would have a toy or Lego set waiting for me. My grandfather was alive up until 2010 and it
was always a pleasure to see him, and hear his intelligent sense of humor and witty
conversations. My grandmother has always been someone who can’t stop cleaning. She
has never hired a cleaning lady and her house is always spotless. I think there is also
something about smell with places you have been visiting for a long time. The smell of my
grandmother's house is like nothing else and it comforts me to breath in the scented
antique air of my home.
Now as a teen going back to my grandmother’s house it is both different and the same.
No longer is the house incased in an aura of magic. Now the magic is more real and the
love contained in that place is irreplaceable. Nowadays my family lives on the east coast
so it is much easier to visit my grandmother. No longer do we have to take grueling three
hour plane rides. Although times have changed our traditions are still alive. We still read
on the back porch under the tall oak tree, and tirelessly chase Cleo around the back yard.
We still visit the local pool and eat fried corn balls. The difference is that now days I
actually have a chance at beating my grandmother in a game of cards and I get to see my
home through slightly more mature eyes.
My home is a beautiful, peaceful place. It is the origin of my childhood and soon to be
the birthplace of my adult hood. I will always remember my home in all its simplicity. I will
always remember the antique smell and the little house encased by a wall of sturdy pines.
No matter what happens the love will always be with me. My grandmother’s home will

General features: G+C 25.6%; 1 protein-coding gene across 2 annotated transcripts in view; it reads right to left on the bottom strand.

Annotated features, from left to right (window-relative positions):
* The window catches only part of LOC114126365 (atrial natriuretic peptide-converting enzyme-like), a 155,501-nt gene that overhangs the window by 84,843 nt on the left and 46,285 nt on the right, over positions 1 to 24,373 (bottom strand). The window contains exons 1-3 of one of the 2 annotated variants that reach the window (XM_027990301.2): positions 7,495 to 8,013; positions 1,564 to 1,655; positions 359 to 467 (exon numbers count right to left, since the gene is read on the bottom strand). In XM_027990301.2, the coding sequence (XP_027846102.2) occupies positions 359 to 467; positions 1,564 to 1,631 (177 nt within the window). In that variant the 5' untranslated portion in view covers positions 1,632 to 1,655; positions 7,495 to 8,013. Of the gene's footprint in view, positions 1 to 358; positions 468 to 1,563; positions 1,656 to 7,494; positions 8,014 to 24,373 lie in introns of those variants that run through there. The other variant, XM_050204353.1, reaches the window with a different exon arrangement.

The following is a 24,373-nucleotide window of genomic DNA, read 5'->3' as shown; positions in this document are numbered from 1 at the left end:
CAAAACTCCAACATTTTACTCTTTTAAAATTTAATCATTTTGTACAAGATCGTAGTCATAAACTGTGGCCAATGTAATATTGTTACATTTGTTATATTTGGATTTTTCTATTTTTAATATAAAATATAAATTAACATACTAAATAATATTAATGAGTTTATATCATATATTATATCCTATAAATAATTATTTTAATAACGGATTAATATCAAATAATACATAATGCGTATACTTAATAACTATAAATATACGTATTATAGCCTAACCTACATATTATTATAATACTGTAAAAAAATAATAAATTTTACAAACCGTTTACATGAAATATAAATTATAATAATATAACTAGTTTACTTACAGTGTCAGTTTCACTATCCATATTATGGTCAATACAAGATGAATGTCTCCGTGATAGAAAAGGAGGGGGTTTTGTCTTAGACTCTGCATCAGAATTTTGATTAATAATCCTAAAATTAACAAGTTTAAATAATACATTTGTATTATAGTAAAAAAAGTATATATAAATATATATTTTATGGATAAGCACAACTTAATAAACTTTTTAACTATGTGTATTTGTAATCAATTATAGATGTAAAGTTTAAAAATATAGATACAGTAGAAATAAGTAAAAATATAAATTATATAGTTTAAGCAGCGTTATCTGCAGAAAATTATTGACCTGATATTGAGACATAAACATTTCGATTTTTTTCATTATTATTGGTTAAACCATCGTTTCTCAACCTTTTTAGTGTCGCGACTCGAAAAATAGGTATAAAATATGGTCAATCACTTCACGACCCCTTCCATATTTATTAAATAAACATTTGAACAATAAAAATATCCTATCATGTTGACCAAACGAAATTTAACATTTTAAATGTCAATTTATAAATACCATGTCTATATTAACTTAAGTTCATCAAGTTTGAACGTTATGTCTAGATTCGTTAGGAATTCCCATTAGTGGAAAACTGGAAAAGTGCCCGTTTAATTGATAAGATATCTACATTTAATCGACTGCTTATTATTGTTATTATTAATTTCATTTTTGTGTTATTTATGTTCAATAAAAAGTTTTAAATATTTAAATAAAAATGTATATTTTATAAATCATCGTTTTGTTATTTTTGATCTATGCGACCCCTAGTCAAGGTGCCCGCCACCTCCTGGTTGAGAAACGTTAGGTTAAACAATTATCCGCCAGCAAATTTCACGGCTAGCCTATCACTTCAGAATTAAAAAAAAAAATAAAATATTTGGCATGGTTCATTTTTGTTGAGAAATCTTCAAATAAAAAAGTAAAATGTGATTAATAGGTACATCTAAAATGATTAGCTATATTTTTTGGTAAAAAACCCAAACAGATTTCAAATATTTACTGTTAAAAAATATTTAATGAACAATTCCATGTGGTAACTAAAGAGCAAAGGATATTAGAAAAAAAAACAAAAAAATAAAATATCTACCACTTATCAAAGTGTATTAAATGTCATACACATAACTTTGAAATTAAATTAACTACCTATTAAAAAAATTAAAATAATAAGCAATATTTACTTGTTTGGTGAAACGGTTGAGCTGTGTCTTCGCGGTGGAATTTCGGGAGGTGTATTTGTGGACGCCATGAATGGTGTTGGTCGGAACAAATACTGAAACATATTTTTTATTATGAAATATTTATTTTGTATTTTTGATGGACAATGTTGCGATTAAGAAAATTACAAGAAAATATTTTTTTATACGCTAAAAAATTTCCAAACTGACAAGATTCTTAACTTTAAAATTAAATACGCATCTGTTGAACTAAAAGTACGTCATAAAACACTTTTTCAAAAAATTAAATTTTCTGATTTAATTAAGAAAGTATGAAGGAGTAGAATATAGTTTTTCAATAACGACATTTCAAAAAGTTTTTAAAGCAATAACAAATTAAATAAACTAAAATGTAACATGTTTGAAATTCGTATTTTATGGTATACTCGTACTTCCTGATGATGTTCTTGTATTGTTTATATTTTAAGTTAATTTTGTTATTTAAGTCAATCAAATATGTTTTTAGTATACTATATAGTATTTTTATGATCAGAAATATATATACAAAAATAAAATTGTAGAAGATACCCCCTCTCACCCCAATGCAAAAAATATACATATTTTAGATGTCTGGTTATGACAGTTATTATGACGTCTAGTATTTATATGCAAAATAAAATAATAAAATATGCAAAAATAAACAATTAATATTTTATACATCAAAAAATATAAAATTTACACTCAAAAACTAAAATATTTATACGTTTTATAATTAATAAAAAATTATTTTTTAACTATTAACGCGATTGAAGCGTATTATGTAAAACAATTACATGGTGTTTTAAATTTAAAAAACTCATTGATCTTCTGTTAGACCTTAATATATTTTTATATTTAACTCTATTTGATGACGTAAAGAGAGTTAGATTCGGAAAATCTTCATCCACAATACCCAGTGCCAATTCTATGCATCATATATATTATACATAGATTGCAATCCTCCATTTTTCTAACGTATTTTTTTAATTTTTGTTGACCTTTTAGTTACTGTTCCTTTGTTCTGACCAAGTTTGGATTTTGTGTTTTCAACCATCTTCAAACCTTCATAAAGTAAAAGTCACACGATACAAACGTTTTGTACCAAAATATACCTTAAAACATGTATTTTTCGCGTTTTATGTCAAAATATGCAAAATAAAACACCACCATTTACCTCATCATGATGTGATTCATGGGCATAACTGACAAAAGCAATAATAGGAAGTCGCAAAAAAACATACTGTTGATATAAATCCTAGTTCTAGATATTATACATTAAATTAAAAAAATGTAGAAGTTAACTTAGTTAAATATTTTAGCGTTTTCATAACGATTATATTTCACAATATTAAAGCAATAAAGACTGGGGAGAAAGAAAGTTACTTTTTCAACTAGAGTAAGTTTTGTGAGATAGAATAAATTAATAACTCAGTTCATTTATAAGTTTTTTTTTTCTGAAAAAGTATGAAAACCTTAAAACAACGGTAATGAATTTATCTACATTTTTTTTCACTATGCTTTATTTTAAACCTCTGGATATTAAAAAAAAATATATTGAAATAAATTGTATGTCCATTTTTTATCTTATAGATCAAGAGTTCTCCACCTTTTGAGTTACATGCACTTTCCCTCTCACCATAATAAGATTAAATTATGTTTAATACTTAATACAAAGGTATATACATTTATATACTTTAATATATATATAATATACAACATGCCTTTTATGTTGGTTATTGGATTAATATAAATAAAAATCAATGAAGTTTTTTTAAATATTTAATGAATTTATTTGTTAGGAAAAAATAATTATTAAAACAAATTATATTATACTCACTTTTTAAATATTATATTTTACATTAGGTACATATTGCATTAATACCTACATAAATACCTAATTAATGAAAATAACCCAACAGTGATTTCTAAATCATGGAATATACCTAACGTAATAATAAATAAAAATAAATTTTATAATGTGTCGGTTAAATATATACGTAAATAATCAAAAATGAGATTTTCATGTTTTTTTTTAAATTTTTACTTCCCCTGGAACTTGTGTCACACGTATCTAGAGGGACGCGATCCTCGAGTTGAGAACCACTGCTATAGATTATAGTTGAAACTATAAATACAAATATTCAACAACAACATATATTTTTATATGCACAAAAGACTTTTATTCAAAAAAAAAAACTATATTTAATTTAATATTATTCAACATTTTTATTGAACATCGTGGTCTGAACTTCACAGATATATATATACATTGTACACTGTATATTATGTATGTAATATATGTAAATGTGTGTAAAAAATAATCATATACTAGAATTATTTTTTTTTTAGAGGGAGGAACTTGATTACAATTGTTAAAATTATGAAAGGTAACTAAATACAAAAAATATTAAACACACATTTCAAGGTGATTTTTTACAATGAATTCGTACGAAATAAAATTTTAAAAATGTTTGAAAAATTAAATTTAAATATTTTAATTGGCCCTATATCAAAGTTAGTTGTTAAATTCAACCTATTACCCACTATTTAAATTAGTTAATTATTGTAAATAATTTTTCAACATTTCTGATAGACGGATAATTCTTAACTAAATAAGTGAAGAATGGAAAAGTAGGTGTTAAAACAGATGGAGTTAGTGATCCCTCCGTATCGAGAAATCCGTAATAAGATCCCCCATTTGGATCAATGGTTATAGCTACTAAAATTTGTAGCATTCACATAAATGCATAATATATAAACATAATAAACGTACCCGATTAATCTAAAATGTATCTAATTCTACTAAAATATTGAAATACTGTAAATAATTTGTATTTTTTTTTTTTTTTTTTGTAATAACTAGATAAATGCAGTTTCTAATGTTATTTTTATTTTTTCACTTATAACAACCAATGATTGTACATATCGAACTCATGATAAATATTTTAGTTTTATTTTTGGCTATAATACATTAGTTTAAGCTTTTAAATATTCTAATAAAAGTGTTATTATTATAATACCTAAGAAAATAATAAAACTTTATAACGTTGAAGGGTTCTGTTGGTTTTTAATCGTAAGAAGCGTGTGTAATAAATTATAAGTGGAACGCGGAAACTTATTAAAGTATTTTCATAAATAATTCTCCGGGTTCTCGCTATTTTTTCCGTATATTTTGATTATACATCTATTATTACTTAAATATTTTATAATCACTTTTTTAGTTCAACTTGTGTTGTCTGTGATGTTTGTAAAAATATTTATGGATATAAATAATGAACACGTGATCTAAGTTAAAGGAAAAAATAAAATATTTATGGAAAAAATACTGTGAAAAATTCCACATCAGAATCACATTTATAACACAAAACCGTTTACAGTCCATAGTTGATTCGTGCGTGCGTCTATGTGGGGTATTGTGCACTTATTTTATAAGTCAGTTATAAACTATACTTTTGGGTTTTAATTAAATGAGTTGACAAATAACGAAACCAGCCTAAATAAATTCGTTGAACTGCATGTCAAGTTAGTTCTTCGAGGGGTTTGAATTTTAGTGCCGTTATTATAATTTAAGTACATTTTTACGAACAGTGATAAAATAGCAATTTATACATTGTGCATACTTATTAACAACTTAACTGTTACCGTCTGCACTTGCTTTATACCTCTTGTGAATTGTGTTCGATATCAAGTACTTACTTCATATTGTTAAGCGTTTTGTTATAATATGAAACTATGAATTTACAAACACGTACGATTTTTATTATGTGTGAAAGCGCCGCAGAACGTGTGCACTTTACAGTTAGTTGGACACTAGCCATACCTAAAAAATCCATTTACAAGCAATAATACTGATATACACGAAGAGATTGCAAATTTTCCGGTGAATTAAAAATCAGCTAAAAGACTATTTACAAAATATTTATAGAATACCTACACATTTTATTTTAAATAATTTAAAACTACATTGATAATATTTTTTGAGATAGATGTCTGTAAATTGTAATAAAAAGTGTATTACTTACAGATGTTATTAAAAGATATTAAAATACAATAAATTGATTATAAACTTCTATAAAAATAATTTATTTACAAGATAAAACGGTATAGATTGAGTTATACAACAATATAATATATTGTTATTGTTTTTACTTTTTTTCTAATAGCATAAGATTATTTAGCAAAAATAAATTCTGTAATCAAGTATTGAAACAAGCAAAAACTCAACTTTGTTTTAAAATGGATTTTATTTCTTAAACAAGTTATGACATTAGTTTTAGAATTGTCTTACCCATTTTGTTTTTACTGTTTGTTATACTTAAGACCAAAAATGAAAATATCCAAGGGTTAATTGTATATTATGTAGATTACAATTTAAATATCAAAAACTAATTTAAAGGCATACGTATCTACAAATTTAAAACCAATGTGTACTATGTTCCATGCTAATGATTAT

also be my home until the day I die.
A Book is My Home
Ever since I was little, I have been able to get lost in the pages of a book. The crisp pages
crinkling when touched, the spine bending as I dove deeper into the book, and the fading ink of
the words on the page promised a relief from everything around me. The words spinning around
in my head connecting to make these seemingly unrealistic tales astounded me, and they still do
today. It didn’t matter what type of book it was. As long as it was something that could capture
my attention and make my head whirl, I was content.
My first experience concerning anything involving letters was when I was playing with
the phonic sets that came in green or purple boxes when I was just learning how to read. I have
to admit, I hated it. I dreaded the moments when my mother or father would sit me down in
front of them and tell me to do the activities, but all of that changed when I was given my first
book. Reading has been a significant part of my life ever since I was little. From The Magic
Tree House as a six year old, to Eragon as an eleven year old, and to books like Outliers as a 13
year old, my interests grew. There is no literal place that I feel at home, for my “home” isn’t
something that remains constant. It is something that changes with my interests, and
continuously takes a new title.
I remember the nights when my parents would come knocking on my bedroom door and
tell me to stop reading, for I was up past one o’clock! But that was in fifth grade, when I had the
luxury of being able to get lost in my favorite books, and the times available for me to sit down
in my room and open up a book are few and far between. I have a stack of eight books just
sitting on my bedside table! For me, reading is a leisure activity – not work, so that means that it
is never the first thing I can do. However, the times that I am able to sit down with one of those
delightfully heavy objects in my hand are the best. It doesn’t matter what type of book it is, for I
can get lost in almost any. From the fictional world Alagaesia of Eragon back in time to the
1920s of The Most Dangerous Game, reading is an escape, and escape I do.
I know that most don’t consider reading to be a “fun” hobby. But the rare chances I do
get to hold a book in my hand are the ones I am lost in a world that isn’t mine. I always
remember to take heart in the quote, “A reader lives a thousand lives before they die. The one
who never reads lives only one.”